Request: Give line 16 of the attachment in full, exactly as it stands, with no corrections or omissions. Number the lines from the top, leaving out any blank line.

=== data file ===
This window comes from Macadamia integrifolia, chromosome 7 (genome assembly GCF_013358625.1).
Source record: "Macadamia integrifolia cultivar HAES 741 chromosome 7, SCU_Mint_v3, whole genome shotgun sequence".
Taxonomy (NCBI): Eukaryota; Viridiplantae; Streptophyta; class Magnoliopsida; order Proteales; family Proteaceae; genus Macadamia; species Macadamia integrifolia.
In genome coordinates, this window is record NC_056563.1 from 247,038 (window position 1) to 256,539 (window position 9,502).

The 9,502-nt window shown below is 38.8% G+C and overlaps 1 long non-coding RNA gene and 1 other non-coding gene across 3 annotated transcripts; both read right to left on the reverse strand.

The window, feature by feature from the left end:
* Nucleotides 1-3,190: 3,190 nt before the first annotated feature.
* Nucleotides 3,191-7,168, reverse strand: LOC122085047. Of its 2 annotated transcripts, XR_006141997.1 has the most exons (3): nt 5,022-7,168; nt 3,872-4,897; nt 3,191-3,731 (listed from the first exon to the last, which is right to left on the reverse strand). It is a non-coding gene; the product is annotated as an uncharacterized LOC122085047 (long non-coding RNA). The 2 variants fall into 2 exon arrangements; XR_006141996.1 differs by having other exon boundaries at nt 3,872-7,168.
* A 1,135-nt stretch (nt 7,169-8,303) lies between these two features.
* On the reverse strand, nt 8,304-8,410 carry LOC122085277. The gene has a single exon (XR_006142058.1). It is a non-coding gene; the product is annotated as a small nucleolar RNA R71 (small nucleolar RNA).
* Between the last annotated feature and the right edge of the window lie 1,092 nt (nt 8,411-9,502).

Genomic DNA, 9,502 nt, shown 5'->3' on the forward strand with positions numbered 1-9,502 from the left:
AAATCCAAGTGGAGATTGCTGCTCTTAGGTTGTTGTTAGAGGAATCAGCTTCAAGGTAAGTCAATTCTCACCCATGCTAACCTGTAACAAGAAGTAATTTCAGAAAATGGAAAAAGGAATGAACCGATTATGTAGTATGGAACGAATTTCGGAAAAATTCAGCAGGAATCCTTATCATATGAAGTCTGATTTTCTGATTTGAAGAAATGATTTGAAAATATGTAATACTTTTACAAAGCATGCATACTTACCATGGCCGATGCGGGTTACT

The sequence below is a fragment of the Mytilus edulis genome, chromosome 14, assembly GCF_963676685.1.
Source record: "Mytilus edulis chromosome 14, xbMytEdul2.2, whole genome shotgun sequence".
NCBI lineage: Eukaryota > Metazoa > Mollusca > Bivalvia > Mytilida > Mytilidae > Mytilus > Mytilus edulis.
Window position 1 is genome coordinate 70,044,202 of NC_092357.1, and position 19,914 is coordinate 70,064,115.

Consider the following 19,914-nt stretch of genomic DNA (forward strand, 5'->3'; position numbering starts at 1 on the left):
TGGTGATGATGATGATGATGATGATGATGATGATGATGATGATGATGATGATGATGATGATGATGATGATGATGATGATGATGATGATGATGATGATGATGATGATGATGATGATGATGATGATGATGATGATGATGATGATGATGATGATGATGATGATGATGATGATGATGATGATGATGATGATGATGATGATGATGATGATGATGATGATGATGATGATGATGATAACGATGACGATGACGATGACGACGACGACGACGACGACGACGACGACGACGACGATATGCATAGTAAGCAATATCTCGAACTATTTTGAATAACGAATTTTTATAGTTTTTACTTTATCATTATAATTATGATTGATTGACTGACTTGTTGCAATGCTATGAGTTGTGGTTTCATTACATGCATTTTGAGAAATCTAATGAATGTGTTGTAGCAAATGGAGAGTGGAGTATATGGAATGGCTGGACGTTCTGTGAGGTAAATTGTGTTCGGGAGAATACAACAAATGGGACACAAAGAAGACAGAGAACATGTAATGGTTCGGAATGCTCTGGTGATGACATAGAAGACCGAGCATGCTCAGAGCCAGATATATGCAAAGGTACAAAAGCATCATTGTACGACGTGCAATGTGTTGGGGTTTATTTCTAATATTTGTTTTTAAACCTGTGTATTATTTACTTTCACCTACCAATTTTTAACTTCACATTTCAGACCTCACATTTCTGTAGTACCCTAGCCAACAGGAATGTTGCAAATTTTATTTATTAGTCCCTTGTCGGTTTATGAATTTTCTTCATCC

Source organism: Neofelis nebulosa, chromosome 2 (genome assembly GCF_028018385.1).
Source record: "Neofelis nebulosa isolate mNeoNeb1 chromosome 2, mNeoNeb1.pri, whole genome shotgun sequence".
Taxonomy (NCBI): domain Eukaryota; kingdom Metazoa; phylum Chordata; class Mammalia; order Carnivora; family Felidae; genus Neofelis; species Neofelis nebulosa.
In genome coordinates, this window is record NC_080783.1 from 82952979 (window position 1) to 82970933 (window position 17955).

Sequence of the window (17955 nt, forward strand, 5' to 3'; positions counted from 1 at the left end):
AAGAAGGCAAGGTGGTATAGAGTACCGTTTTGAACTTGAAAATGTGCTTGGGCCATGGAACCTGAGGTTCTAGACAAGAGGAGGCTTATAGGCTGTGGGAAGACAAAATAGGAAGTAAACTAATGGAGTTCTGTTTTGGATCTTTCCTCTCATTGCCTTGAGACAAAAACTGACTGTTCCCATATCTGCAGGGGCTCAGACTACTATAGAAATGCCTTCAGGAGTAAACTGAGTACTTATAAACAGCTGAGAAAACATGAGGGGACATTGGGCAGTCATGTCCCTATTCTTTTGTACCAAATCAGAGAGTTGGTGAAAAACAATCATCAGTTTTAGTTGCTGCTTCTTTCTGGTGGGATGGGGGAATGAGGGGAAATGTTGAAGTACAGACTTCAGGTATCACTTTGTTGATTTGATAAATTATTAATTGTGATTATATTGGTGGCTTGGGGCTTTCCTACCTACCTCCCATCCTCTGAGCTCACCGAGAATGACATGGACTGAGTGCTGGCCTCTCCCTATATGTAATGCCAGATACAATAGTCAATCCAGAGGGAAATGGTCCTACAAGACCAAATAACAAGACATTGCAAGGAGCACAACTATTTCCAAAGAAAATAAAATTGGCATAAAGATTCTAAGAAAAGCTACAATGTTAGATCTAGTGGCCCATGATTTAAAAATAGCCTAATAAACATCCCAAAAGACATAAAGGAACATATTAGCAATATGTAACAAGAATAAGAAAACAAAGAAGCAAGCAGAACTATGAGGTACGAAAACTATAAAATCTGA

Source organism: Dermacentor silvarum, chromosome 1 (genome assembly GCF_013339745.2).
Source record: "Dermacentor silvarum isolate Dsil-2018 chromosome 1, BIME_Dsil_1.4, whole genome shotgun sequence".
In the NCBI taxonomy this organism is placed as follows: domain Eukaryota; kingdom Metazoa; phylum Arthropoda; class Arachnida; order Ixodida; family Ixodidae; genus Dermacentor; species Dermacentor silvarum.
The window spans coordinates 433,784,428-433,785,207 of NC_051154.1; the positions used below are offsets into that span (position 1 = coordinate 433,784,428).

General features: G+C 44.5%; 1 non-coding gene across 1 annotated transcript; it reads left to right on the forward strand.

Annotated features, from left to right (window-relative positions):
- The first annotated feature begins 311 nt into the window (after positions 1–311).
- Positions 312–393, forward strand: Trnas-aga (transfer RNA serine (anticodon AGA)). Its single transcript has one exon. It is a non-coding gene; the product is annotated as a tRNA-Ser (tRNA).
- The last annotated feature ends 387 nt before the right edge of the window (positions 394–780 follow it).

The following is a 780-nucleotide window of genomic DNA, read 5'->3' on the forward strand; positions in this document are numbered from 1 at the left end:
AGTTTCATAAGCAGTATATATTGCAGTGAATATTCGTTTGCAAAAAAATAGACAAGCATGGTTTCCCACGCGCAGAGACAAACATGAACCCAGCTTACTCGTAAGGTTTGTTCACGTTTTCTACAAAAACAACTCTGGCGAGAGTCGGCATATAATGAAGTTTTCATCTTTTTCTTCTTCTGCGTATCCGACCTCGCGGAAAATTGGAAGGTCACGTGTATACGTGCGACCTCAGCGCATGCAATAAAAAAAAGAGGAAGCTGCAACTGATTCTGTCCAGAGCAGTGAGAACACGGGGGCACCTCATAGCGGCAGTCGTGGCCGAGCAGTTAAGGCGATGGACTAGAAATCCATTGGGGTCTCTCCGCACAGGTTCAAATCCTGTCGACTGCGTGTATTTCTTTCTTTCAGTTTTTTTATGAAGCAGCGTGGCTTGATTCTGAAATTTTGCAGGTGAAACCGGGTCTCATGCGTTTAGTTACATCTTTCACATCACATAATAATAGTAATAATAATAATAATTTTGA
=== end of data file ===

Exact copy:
NCBI lineage: Eukaryota > Metazoa > Mollusca > Bivalvia > Mytilida > Mytilidae > Mytilus > Mytilus edulis.